There's no shortage of beautiful product launches during Milan Design Week, but that's certainly not all you'll find. This year we have our eye on the Design Switzerland exhibition, which will take residence inside the Teatro Litta, Milan's oldest active theatre. Selected from a call for proposals, 11 designers will be showcasing clever and ambitious solutions that aim to improve people's day-to-day lives. One of them, Reto Togni, will be sharing two projects that have piqued our interest.
First up, Togni will present Reagiro, a wheelchair featuring a steering system based on upper body movement. Instead of using a joystick to control direction, the backrest—which is attached to an axel—acts as a steering wheel. It tilts from side to side as the rider leans in different directions, and mechanical linkages transfer those motions to two small steering wheels at the chair's base.
The evolution of Reagiro prototypes
Togni says he was inspired by the bicycle industry and wanted to create a sporty-looking wheelchair that expresses this novel way of moving through its design. The frame uses a combination of digital and conventional manufacturing methods. To keep costs low, Togni designed his wheelchair so that any components that need to be customized to the exact requirements of a particular user can be 3D printed.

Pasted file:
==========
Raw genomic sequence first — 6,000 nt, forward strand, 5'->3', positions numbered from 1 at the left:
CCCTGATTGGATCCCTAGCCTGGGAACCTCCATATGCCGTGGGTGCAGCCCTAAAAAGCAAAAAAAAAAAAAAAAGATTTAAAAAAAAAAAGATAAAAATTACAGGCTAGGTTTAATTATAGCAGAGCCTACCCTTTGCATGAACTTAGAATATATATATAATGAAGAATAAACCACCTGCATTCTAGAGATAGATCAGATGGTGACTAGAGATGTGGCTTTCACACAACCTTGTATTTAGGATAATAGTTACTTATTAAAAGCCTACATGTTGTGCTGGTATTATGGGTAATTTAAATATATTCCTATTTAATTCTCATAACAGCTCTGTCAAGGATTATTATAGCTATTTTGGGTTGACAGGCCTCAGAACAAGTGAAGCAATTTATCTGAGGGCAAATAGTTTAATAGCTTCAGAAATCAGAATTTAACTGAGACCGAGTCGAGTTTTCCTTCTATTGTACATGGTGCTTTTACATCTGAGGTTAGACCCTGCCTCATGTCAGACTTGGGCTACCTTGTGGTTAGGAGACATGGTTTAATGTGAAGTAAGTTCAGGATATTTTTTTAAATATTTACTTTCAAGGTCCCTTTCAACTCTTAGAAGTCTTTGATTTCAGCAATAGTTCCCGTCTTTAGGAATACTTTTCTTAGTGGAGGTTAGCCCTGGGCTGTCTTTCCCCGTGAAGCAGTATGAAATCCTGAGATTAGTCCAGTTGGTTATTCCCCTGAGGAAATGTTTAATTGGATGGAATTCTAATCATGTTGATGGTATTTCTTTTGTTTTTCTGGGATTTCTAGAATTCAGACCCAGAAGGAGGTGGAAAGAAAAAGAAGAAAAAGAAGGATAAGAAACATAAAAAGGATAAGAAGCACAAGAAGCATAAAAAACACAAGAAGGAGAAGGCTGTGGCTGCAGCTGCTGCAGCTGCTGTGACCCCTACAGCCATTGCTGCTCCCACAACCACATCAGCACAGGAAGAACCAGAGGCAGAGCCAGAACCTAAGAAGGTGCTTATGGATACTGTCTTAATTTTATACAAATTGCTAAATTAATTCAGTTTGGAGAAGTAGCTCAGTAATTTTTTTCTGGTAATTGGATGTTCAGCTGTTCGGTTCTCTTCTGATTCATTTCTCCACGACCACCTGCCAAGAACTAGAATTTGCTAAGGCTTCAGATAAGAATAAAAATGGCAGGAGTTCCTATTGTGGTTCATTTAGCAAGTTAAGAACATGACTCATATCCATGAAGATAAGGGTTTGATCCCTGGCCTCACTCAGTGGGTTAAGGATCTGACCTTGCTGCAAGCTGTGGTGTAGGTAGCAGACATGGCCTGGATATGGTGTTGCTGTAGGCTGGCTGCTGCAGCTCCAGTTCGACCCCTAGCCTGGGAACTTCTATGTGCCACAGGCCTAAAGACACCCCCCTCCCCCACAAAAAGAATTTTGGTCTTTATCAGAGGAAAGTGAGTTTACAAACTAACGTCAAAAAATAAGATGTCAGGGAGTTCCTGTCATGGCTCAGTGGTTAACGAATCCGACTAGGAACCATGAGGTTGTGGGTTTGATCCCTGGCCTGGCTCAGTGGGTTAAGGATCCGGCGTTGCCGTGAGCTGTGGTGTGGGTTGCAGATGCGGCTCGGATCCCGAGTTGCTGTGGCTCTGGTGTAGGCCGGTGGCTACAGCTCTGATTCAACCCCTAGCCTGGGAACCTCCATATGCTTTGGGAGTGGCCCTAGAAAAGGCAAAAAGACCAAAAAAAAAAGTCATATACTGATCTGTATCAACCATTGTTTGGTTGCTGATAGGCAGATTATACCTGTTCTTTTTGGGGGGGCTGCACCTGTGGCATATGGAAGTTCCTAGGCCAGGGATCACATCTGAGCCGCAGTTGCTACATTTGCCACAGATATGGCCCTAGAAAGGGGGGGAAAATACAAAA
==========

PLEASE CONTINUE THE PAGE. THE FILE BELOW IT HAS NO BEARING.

The Reagiro has been under development for several years, in partnership with the Laboratory for Movement Biomechanics at ETH Zürich and with additional support from Invacare International GmbH. Though it's yet to undergo clinical trials, it touts several healthcare benefits, including increased core muscle stimulation and reduced strain in the user's hands.
Togni will also be showing his Instant Windows project, designed to keep residents in war-torn regions from being displaced. "Depending on outside temperatures and climate, something as simple as a damaged window (e.g. from the shock-wave resulting from the use of explosive weapons in the vicinity) can leave the housing uninhabitable and push residents over the edge into displacement," he writes in his project description.
In response, he developed a "brutally simple" transparent insulation that conveniently comes on a roll, like plastic wrap. The product is made of two layers of plastic, with an air pocket between them created by horizontal latches. "The volume that forms the air pocket for insulation easily folds flat so that it can be stored and shipped on a roll from which almost any size or shape can be cut only using a pair of scissors," Togni explains. Once in place, a Ziploc mechanism ensures the latches remain at a 90-degree angle. The final result provides insulation similar to a single-pane glass window.
As with the Reagiro wheelchair, Togni is seeking partners to help roll out production. The prototype was finalized in 2016, but Togni hasn't had the opportunity to field test it yet.
Reagiro and Instant Windows will be showcased in the Swiss Pavilion at Palazzo Litta April 9 - 14.